Sunday, August 25, 2013

If they had stored encrypted copies on several Cloud platforms they might have achieved the same thing, but governments now seem willing to force disclosure of passwords, encryption keys or access methods.
UK Guardian to share Snowden NSA documents with New York Times
The Guardian has struck a partnership with the New York Times which will give the US paper access to some of the sensitive cache of documents leaked by the National Security Agency whistleblower Edward Snowden.
The arrangement was made when the Guardian was faced with demands from the UK government to hand over the GCHQ files it had in its possession.
“In a climate of intense pressure from the UK government, the Guardian decided to bring in a US partner to work on the GCHQ documents provided by Edward Snowden. We are working in partnership with the NYT and others to continue reporting these stories,” the Guardian said in a statement.
Journalists in America are protected by the first amendment which guarantees free speech and in practice prevents the state seeking pre-publication injunctions or “prior restraint”.
It is intended that the collaboration with the New York Times will allow the Guardian to continue exposing mass surveillance by putting the Snowden documents on GCHQ beyond government reach. Snowden is aware of the arrangement.
The collaboration echoes that of the partnership forged in 2010 between the Guardian, the New York Times and Der Spiegel in relation to WikiLeaks’s release of US military and diplomatic documents.”

If (when?) the Feds take over, they can consolidate all this data with little effort.
A new report from Citizens Council for Health Freedom was released this week. Here’s their press release on it:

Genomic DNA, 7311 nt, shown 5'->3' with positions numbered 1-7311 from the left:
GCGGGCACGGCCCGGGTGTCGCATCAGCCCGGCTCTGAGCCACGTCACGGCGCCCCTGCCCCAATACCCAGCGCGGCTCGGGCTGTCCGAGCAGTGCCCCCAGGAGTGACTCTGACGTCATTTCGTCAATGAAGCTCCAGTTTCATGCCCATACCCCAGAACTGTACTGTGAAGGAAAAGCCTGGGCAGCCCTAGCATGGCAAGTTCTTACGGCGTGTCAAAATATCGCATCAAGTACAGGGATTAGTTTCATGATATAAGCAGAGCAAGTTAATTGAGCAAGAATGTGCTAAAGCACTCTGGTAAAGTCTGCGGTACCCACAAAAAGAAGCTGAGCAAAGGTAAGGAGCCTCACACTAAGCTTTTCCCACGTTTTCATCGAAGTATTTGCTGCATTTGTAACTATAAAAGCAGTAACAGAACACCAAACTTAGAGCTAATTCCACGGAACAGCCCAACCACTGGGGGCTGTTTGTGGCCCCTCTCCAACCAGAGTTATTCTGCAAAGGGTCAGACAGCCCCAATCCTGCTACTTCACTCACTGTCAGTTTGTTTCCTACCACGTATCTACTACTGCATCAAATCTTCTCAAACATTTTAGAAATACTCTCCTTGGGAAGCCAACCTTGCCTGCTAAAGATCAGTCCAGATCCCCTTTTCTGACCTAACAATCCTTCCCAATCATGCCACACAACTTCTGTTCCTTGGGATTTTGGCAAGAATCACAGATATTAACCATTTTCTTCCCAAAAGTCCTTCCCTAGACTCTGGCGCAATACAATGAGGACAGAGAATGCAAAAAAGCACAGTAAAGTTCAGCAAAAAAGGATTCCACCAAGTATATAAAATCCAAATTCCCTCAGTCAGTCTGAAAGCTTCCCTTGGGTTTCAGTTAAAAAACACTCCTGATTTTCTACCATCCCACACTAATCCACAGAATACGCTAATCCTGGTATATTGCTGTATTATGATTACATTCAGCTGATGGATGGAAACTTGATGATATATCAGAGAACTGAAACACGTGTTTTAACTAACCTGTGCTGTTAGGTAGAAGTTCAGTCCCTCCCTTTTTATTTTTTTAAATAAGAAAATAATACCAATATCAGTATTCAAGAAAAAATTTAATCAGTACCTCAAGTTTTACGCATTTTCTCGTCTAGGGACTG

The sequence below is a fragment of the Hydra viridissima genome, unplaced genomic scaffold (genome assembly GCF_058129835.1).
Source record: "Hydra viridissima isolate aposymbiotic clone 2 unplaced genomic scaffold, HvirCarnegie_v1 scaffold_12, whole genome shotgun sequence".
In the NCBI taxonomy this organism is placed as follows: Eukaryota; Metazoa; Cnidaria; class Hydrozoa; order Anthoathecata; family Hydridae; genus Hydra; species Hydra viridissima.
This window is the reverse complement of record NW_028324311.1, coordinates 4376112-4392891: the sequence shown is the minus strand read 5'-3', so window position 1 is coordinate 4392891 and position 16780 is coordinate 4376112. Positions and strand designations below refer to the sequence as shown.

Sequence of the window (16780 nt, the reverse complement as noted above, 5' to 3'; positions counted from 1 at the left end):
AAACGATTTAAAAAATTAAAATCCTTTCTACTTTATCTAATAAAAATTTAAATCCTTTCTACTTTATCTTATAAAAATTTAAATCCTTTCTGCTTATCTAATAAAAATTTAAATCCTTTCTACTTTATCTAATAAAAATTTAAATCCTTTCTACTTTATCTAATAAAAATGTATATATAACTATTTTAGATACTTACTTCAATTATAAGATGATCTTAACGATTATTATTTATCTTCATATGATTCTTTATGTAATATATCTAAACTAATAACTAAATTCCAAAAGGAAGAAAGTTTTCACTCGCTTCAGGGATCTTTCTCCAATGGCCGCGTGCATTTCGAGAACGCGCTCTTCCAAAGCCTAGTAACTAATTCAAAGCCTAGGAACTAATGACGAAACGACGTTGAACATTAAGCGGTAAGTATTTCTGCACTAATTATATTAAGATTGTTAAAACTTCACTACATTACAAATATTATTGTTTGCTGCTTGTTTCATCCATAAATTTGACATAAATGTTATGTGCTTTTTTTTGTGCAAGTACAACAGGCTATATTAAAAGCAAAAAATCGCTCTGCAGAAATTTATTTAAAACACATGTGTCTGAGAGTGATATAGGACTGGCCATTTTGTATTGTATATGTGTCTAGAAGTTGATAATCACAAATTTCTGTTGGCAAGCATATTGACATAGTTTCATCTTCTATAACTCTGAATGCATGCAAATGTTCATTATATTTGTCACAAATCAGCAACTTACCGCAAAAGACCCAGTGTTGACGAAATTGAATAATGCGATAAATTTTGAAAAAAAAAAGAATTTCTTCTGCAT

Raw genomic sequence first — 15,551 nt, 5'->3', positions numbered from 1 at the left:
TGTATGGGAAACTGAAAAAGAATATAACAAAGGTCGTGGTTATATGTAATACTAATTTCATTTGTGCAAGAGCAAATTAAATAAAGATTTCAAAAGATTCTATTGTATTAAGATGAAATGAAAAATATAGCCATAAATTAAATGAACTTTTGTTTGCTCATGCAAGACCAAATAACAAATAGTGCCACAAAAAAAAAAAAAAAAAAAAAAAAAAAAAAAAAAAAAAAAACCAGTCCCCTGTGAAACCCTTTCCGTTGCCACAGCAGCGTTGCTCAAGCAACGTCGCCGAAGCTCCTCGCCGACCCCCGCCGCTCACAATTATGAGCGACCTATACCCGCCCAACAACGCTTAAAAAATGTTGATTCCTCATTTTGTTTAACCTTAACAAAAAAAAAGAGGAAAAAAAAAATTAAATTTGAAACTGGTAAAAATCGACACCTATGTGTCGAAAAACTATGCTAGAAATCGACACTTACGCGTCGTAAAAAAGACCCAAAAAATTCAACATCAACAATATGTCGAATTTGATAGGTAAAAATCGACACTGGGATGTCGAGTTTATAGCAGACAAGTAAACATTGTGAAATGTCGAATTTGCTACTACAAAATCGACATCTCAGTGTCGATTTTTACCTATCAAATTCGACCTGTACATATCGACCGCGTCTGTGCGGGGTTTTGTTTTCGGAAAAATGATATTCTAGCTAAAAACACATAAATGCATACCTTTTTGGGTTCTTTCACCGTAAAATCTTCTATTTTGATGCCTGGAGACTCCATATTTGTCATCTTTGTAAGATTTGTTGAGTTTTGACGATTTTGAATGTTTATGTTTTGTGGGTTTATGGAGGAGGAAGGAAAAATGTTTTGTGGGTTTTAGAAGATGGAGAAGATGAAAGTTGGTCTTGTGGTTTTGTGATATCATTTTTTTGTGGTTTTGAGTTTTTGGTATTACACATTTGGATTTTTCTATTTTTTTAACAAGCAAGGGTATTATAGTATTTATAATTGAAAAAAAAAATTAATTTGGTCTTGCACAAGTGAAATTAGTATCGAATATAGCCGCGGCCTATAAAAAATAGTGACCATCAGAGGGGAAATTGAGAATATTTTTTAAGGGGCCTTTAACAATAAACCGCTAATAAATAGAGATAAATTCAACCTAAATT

CCHF’s report, “Patient Privacy and Public Trust: How Health Surveillance Systems Are Undermining Both,” includes details about all of the private patient data that states collect and maintain. One alarming fact, says patient advocate and co-founder of CCHF, Twila Brase, is that the information is stored and identified along with the name of each individual American.
… “These are long-term tracking systems without the person’s knowledge or choice. Private data is being analyzed, and if patients have the option to ‘opt out,’ they leave behind a record making them vulnerable to being stamped as ‘anti-government.’
For a full copy of the report, “Patient Privacy and Public Trust: How Health Surveillance Systems Are Undermining Both,” more information and to interview Twila Brase, president and co-founder of Citizens’ Council for Health Freedom, contact Deborah Hamilton, Hamilton Strategies, 215.815.7716, 610.584.1096,

Something fishy (or very poorly reported) here. On one hand it seems they took a picture from the yearbook and altered it, on the other hand it seems the altered picture was in the yearbook.
Joe Marusak reports:
A federal judge has ruled that a libel suit by a former Lake Norman High School student against two Internet media companies can proceed to trial.
The former student sued Gawker Media Group and Deep Dive Media in 2012 after she said they posted altered yearbook photos. The websites claimed the photos show the student lifting her gown and exposing herself during the school’s 2011 graduation ceremony.
Read more on WCNC.
[From the article:
The cropped photo makes it appear as if she is standing and posing with her gown lifted, the suit says. The original photo shows the woman seated with fellow graduates and holding a ceremony program on her lap; her hands are resting on her lap, the lawsuit says.
… “Gawker merely reported the controversy, never identified the girl, and the only ‘altered’ photo it posted was a smaller version of the original yearbook photo with a black bar obscuring the girl’s face and thighs that had already been published by (WSOC-TV).”